On the second floor of the Newark Public Library last night, three of the four mayoral candidates – Ras Baraka, Shavar Jeffries, and Darrin Sharif – shared their visions for public education in Newark during a candidate forum hosted by the Newark Student Union and NJ Communities United.
The questions and the candidates’ responses were in line with those of the previous mayoral education forum, held at Science Park High School last month. But the students, commanding and irreverent in the face of the candidates and the crowd, proved adept at quashing the types of crowd outbursts that characterized the previous forum, and at keeping the candidates themselves in line.
After opening the forum with a call-and-response chant and a series of sketches about aspects of their experiences as Newark Public School students, they exercised strong governance of the debate early and often.
Shavar Jeffries’ supporters, who showed up en force wearing orange “Team Jeffries” t-shirts over their jackets and sweatshirts, applauded resoundingly when Jeffries wrapped up his response to the first question, where he touted his work suing the state to bring millions of dollars back into the Newark school district. The student moderator immediately reminded the crowd to hold their applause.
Later in the forum, a few crowd members near the back of the room loudly protested as Jeffries aggressively interrogated Baraka’s record as Central High School principal. The student moderator dinged Jeffries for veering off-topic, then directly chastised the crowd for getting out of hand. In contrast to the previous mayoral education forum, they quieted almost immediately.
At one point not long afterwards, the decorum in the crowd threatened to break down again as some of the same voices loudly groaned in response to Jeffries’ comments about violence in the South Ward. A representative from NJ Communities United stopped the debate and firmly chastised the crowd. “The energy that the students brought to this space will not be disrupted,” she said. “The next person to make an outburst will be asked to leave.”
When the forum resumed afterwards, the only sounds that could be heard in the room were Baraka’s voice and a potato chip bag rustling somewhere in the crowd.
For his part, Sharif occasionally played a moderator-like role himself. He twice lightly censured Jeffries for overstuffing his responses with campaign talking points, and took pains to restate the moderator’s questions and attempt to answer them with precision.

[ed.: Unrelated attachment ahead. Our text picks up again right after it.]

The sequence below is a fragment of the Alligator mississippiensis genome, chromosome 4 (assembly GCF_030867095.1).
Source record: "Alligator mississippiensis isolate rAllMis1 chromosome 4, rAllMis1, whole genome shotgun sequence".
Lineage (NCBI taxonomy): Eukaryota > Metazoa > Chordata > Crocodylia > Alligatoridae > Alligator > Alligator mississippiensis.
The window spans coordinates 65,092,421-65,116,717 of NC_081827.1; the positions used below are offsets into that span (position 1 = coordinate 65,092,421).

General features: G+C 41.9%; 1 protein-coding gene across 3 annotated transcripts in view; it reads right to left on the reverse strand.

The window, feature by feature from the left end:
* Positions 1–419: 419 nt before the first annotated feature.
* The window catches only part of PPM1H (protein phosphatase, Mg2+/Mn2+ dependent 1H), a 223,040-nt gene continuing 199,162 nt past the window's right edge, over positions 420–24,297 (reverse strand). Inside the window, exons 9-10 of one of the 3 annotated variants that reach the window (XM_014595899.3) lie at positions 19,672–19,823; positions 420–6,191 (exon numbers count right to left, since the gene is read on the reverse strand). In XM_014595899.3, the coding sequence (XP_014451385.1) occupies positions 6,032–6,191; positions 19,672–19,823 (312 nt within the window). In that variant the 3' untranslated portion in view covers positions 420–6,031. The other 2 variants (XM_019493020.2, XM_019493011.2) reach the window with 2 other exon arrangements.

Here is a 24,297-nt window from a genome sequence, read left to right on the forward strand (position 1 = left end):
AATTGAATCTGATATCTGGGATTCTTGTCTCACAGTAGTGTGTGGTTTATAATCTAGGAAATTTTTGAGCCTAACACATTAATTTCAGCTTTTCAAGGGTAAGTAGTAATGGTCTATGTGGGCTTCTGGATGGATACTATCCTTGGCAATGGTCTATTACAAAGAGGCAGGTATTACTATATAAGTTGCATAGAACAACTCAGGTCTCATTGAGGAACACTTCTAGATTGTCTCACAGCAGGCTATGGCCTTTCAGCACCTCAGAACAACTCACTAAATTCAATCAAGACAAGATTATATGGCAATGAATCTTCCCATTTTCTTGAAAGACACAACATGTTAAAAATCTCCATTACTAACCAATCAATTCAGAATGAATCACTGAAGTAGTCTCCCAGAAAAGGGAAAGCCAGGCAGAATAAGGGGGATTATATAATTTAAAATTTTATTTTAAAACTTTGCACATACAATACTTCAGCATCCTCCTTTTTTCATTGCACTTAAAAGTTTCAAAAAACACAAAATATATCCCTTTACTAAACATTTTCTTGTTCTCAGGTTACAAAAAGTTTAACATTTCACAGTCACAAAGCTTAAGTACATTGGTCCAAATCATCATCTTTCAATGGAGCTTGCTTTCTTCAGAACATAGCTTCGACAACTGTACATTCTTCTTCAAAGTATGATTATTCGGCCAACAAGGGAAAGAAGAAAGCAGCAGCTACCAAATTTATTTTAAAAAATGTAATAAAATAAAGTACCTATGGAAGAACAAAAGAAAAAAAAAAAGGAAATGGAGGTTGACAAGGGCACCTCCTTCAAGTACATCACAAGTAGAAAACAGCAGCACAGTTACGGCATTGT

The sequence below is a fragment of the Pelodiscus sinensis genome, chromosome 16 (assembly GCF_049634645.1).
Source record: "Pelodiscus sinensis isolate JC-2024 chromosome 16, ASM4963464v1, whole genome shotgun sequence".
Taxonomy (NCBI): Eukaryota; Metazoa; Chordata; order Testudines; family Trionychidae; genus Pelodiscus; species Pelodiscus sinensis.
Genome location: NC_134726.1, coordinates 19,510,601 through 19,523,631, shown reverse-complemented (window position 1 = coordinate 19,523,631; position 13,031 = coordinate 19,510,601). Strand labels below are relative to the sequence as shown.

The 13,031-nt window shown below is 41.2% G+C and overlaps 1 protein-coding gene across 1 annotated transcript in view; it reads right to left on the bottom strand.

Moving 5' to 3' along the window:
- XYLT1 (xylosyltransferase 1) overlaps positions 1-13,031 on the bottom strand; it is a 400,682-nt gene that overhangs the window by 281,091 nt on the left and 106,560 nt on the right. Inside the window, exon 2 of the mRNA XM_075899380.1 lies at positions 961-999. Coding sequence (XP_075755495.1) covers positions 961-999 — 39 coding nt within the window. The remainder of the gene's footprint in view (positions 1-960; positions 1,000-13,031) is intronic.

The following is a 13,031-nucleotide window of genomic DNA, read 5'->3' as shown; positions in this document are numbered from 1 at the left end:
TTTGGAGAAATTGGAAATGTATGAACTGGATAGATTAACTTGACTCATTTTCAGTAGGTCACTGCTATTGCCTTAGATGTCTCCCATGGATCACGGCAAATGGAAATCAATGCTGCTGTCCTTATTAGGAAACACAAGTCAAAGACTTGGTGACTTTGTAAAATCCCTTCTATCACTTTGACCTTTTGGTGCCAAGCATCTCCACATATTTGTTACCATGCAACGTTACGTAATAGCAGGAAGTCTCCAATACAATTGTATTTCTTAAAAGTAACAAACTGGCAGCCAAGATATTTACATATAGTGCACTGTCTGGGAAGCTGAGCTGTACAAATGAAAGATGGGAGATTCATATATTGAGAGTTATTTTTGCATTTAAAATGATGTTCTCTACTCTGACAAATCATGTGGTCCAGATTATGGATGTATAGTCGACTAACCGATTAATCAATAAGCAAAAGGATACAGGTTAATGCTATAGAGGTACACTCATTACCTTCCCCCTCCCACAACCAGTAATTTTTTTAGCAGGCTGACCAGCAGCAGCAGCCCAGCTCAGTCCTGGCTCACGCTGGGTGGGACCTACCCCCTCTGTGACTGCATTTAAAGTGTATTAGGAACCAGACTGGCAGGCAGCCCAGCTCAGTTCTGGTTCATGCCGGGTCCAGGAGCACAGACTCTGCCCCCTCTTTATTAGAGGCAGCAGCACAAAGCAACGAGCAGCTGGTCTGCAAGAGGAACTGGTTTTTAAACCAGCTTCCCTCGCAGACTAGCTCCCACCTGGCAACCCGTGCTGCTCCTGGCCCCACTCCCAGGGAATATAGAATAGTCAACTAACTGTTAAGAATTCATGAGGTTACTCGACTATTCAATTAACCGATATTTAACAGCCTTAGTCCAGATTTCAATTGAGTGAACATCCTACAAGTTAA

On the substance, the candidates again distinguished themselves mostly on the margins.
When asked to respond to school superintendent Cami Anderson “describing Newark Public School students as criminals”, as the questioner put it, in a letter to the parents of Newark Public School students, Jeffries criticized the comment, but also said he hoped Anderson had been taken out of context. Baraka, by contrast, was unequivocal that Anderson meant the comment as it had been received, and questioned why she felt at liberty to make it in the first place.
(In a letter explaining why she decided not to close schools so teachers could attend an education conference this year, Anderson said, “Families lost valuable classroom time and with too many young people idle, crime went up.”)
On a question about local control for Newark Public Schools, Sharif once again argued that creating a cogent agenda for the school system is as important as winning control back. In response, Baraka pushed back on the assumption that Newarkers wouldn’t effectively self-govern the school system.
There was also a reprisal of the debate over Shavar Jeffries’ “genocide” comment, which has been frequently miscast during the election to date. As Jeffries again clarified, he used “genocide” as a metaphor for the effect of low graduation rates for minority students.
But most of these points of differentiation were rehashed from the previous forum. Last night, the helmsmanship of the student moderators made it a little easier to hear those distinctions with a more statesmanlike tone and in a more civil atmosphere.